It is challenging to discuss pension finance without delving into jargon and introducing concepts that may seem arcane to anyone not already well familiar with the discipline. Unfortunately, however, it is the obligation of any journalist, activist, policymaker, financial professional, or concerned citizen, to do exactly that. The failure of a critical mass of individuals to intellectually grapple with pension finance, to honestly assess what it all means, and then do something about it, will spell bankruptcy for virtually every public entity in California. So here goes.

Moody’s has proposed three fundamental changes to how they will evaluate the solvency of pension funds:

(1) They will change the assumed rate of return on pension fund investments from the commonly used projection of 7.0% or more to a much lower 5.5%.

(2) They will require a 17 year time horizon for catch-up payments to reduce unfunded pension liabilities to zero, instead of the 20 to 30 year intervals currently used.

(3) They will require catch-up payments to use a “level payment” method, similar to how payments on a typical home mortgage are structured, instead of the commonly used “percent of payroll” method which actually incurs negative amortization – i.e., the amount of unfunded pension debt actually grows – for the first third of the payment period.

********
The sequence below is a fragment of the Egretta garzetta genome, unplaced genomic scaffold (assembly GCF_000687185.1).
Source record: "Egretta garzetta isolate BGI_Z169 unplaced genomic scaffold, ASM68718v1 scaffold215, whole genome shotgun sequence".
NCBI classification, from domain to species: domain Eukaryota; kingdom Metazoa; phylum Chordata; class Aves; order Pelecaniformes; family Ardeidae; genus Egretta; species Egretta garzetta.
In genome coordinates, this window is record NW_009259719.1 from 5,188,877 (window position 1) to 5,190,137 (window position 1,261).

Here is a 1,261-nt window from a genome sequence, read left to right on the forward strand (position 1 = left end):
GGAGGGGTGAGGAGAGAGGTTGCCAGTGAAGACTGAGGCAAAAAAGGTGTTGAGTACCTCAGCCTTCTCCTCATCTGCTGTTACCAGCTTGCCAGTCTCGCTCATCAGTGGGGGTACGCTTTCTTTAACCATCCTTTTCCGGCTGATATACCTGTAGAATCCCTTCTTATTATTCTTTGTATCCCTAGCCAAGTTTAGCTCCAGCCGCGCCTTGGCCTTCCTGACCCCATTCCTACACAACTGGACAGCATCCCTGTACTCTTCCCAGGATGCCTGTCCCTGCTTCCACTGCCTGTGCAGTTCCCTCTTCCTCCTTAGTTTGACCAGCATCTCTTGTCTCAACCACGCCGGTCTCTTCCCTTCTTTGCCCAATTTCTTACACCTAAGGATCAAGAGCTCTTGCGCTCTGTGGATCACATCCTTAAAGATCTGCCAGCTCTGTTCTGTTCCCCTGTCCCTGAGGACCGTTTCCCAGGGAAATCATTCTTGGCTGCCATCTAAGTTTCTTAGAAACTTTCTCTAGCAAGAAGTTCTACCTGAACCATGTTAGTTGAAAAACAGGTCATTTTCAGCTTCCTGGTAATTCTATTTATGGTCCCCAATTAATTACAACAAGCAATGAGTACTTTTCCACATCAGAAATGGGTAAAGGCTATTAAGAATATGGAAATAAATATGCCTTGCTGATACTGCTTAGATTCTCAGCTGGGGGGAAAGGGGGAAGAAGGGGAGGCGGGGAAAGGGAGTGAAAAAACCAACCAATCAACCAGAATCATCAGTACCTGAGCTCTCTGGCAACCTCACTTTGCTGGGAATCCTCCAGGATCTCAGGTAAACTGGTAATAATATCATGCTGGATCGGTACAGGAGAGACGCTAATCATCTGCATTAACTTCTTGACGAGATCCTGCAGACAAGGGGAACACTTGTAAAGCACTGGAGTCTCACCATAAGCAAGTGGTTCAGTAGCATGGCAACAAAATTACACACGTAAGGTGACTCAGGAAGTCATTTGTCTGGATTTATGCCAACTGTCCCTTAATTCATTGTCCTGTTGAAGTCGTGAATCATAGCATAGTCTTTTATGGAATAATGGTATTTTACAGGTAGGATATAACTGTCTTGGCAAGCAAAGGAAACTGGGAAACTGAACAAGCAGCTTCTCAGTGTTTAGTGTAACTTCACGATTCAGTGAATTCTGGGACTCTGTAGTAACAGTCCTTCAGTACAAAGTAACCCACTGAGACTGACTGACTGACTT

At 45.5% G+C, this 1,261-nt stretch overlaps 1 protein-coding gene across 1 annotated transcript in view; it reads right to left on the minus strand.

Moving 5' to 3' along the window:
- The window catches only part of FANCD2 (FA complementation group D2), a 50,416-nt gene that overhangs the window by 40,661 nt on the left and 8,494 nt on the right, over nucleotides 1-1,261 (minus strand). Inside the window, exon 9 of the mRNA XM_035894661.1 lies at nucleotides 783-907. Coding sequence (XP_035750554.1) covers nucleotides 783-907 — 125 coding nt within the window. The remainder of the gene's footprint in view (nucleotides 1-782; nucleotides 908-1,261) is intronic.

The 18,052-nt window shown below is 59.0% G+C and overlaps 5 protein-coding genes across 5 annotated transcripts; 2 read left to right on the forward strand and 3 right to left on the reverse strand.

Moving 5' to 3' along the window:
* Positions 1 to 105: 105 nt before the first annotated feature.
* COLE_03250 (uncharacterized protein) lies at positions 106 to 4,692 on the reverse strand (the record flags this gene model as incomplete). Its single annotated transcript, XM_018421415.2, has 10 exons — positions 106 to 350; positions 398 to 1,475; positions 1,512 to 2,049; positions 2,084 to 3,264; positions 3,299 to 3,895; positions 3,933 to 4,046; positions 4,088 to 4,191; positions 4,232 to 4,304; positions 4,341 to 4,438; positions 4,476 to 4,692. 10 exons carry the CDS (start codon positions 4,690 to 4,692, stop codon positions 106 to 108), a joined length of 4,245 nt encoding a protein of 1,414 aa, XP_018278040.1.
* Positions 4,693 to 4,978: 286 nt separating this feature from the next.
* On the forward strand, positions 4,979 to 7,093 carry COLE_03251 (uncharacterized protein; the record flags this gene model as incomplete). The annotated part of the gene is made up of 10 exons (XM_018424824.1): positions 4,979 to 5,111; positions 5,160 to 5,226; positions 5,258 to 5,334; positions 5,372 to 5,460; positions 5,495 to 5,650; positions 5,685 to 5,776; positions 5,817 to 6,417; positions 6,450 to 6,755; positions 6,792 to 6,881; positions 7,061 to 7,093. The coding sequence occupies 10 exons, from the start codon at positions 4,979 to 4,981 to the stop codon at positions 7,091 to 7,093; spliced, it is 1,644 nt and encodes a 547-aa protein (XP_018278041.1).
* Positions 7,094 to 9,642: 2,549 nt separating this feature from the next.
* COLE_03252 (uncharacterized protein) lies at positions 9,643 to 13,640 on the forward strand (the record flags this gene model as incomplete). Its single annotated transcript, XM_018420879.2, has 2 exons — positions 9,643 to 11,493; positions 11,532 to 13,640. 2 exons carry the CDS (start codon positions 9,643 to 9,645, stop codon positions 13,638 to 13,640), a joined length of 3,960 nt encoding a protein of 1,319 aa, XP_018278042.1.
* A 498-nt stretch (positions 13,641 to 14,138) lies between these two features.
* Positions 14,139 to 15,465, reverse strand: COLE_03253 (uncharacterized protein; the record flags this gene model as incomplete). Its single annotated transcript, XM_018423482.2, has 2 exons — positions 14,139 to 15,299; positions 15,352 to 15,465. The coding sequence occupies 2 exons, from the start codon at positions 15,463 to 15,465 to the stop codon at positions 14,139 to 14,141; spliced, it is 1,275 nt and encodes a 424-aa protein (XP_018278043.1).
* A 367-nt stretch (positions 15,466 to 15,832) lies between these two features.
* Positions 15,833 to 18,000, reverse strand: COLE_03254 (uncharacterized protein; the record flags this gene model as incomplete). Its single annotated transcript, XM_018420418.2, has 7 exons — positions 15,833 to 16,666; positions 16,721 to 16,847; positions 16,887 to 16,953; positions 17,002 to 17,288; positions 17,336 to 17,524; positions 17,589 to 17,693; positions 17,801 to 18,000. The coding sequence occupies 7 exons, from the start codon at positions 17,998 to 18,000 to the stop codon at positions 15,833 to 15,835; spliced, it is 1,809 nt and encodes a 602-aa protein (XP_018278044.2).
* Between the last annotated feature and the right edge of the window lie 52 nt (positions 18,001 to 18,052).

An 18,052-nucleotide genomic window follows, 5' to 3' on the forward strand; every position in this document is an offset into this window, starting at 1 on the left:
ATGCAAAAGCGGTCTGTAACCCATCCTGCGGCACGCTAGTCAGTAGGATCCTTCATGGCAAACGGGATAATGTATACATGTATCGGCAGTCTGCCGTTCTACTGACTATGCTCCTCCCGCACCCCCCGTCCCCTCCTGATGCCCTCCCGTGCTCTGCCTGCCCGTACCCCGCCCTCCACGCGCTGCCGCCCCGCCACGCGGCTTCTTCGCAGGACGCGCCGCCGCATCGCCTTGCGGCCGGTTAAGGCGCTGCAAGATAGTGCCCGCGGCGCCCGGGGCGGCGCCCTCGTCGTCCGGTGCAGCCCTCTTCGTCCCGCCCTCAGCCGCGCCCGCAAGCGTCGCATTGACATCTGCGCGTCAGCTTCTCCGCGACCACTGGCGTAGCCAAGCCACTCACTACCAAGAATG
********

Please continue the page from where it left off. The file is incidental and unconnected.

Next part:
Using unassailable logic, Dickerson’s study – which was reviewed by other pension experts and financial professionals before release – comes to some sobering and indisputable conclusions:

  • The annual contribution for ongoing pension funding obligations – not catch-up payments, but normal ongoing payments, will increase for the six counties combined from the current $312 million per year to $550 million per year, a jump of 79%.
  • The annual catch-up payments to eliminate the unfunded pension liability will increase for the six counties combined from the current $327 million per year to $890 million per year, a jump of 192%.